Skip to Main Content
Skip Nav Destination

Groundwater flows deep under Antarctic ice

23 May 2022

Ice-dynamics models must be updated now that researchers have observed a thick layer of salty water in sediments beneath the West Antarctic Ice Sheet.

Two people in red snow jackets standing on a field of snow and ice
Matthew Siegfried (left) and Chloe Gustafson (right) use a radar instrument to measure ice thickness in West Antarctica. Credit: Kerry Key

Some 70% of Earth’s fresh water is stockpiled in Antarctica’s ice. If it were all to melt, global sea level would rise by 58 m. Estimates of ice loss critically depend on such factors as the conditions at the base of an ice sheet and the stability of ice shelves that prevent the sheet from sliding into the ocean. (For more on Antarctica’s ice shelves, see the article by Sammie Buzzard, Physics Today, January 2022, page 28.)

If enough water melts at the ice sheet’s bed, the friction between the ice and the land decreases, and the ice flows toward the ocean faster. But researchers have long hypothesized that underground water below the ice may also help to reduce sliding friction.

Despite the potential importance of groundwater to ice-sheet dynamics, the remote and harsh environment of Antarctica and the technical challenges of identifying water hundreds of meters beneath the ice surface have prevented glaciologists from drawing any conclusions about its existence. But now Chloe Gustafson of the University of California, San Diego, and her colleagues have conclusively observed groundwater under the Whillans Ice Stream—a river of ice flowing from the West Antarctic Ice Sheet on land to the Ross Ice Shelf floating off the Siple Coast. Their approach indicates that the 1-km-thick basin of groundwater contains about an order of magnitude more water than previous estimates of subglacial hydrological systems.

To image subglacial groundwater, researchers have used seismometers and ground-penetrating radar instruments. Although those methods have been able to measure ice thickness to a few hundred meters, they aren’t adept at measuring the volume of water in deeper reservoirs, in part because radar signals are easily absorbed in water.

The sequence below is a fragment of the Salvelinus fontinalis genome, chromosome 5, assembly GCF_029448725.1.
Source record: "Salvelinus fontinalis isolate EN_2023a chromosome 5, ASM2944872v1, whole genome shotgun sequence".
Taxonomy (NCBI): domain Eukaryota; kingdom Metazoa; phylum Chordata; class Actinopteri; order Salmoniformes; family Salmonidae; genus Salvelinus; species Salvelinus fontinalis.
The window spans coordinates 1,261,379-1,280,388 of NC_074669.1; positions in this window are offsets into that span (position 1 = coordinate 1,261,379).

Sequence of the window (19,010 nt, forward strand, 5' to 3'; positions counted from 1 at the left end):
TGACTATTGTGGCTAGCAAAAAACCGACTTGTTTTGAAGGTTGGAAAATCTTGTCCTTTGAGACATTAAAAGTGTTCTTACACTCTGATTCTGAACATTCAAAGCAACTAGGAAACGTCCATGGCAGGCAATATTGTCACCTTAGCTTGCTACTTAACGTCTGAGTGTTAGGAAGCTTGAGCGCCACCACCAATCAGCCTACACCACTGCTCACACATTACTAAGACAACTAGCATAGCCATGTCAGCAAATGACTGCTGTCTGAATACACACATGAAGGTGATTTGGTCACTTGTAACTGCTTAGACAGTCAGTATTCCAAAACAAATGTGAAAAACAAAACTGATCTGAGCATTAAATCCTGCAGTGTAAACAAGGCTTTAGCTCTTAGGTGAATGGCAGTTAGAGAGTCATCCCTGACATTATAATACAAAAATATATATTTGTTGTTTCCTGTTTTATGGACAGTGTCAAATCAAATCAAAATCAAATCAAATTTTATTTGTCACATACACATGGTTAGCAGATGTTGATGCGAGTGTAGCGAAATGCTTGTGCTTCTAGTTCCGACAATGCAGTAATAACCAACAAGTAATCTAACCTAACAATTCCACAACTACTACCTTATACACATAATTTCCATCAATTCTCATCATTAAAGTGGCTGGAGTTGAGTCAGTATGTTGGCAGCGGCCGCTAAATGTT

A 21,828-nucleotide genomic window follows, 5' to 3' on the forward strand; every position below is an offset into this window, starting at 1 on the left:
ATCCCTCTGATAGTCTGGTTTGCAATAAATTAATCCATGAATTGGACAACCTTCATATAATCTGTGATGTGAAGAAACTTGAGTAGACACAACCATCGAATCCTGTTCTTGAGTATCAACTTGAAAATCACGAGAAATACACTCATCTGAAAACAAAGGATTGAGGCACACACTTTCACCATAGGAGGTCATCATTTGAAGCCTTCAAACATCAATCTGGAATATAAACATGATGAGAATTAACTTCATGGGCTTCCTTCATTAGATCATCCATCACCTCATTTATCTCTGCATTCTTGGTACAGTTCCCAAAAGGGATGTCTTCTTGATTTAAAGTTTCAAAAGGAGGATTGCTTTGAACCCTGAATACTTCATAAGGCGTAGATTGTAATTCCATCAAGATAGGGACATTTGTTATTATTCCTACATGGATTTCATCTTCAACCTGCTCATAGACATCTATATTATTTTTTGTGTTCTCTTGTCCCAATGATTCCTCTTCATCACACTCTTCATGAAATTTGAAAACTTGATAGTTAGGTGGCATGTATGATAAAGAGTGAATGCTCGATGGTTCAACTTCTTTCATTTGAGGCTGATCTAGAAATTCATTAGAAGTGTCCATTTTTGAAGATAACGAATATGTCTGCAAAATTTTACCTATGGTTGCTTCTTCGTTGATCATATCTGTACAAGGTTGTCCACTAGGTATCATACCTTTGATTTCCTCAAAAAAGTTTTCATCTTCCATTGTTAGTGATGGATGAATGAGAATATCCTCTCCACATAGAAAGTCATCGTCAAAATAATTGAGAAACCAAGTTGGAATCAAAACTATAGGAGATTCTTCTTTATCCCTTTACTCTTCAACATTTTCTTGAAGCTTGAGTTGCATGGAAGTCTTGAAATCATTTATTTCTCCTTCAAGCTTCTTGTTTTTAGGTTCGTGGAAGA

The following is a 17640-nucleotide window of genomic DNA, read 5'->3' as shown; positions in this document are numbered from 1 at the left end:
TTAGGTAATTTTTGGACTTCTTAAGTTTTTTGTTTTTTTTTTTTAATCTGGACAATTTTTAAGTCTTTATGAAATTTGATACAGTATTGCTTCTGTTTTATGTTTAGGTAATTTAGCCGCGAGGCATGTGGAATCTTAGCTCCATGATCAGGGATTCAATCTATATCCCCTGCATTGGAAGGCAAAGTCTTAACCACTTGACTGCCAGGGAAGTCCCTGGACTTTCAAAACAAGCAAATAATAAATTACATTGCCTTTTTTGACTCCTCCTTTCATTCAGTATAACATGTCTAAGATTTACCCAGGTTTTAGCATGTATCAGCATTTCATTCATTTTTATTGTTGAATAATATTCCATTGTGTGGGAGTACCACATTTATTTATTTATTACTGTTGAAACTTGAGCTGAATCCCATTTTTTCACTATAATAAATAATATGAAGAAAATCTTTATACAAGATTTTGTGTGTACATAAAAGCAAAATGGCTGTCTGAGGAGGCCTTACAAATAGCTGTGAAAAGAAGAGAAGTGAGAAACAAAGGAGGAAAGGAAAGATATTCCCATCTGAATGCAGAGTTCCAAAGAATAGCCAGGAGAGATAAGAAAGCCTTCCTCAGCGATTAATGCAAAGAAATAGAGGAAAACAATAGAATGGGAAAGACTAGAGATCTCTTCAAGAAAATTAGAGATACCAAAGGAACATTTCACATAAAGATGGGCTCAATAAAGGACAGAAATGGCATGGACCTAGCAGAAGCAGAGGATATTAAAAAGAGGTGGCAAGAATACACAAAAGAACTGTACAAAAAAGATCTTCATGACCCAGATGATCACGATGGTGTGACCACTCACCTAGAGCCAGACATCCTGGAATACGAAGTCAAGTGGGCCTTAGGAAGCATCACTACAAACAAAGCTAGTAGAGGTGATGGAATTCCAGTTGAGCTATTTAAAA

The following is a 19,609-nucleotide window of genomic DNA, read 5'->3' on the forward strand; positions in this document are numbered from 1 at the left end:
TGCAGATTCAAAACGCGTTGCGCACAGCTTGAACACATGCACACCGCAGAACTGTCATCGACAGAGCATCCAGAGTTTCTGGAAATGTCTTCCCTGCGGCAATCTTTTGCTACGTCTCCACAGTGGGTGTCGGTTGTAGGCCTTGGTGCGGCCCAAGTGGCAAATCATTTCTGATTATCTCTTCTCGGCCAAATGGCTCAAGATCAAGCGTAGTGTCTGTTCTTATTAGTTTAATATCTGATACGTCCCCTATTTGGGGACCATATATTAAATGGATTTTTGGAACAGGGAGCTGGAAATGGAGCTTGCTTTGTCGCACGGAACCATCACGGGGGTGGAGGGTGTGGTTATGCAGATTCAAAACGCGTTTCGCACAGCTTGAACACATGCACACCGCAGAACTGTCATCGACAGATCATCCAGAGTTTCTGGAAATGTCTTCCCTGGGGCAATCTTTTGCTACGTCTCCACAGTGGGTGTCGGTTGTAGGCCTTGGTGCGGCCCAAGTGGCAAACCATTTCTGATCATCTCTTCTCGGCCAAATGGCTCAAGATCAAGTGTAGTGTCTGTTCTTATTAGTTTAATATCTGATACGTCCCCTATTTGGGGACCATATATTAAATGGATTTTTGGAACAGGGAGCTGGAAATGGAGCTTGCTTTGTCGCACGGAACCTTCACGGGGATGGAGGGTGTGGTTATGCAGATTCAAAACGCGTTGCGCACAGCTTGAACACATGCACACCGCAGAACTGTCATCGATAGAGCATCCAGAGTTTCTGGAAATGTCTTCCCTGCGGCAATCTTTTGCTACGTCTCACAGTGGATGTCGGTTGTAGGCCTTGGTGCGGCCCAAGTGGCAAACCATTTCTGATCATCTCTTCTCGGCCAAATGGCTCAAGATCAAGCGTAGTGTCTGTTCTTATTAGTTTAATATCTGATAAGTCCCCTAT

In a 2017 modeling study, two of Gustafson’s coauthors—Kerry Key and Matthew Siegfried—found that a magnetotellurics (MT) approach should be capable of detecting groundwater below ice sheets in Antarctica. Magnetotellurics is a passive method that measures the electrical conductivity of the subsurface. Natural variations in electric and magnetic fields arise from the interaction of charged particles in the solar wind with Earth’s conductive magnetosphere. MT measurements are capable of distinguishing high-resistivity glacier ice from low-resistivity sediments whose pore space holds subglacial groundwater.

From November 2018 to January 2019, during the field season in Antarctica, Gustafson and her colleagues collected MT data on the Whillans Ice Stream. From that data and a passive seismic survey, the researchers examined a sedimentary basin underneath some 800 m of ice.

In that deep reservoir, they found a subglacial water system. To their surprise, the researchers learned that some of the groundwater was salty. The salinity increased with depth and had values approaching that of seawater. The MT measurements revealed that in the top few hundred meters of the basin below the ice sheet, fresh meltwater mixed with the saltier deep groundwater, a connection whose existence had only been suggested theoretically before this study.

The saltiness of the groundwater suggests that seawater may have infiltrated into the subglacial system 5000–7000 years ago when seawater advanced farther inland than it reaches today. Now that the groundwater has been conclusively observed, the next step will be to incorporate the results into ice-flow models to determine to what extent the ice-sheet velocity is affected by subglacial groundwater. (C. D. Gustafson et al., Science 376, 640, 2022.)

Close Modal

or Create an Account

Close Modal
Close Modal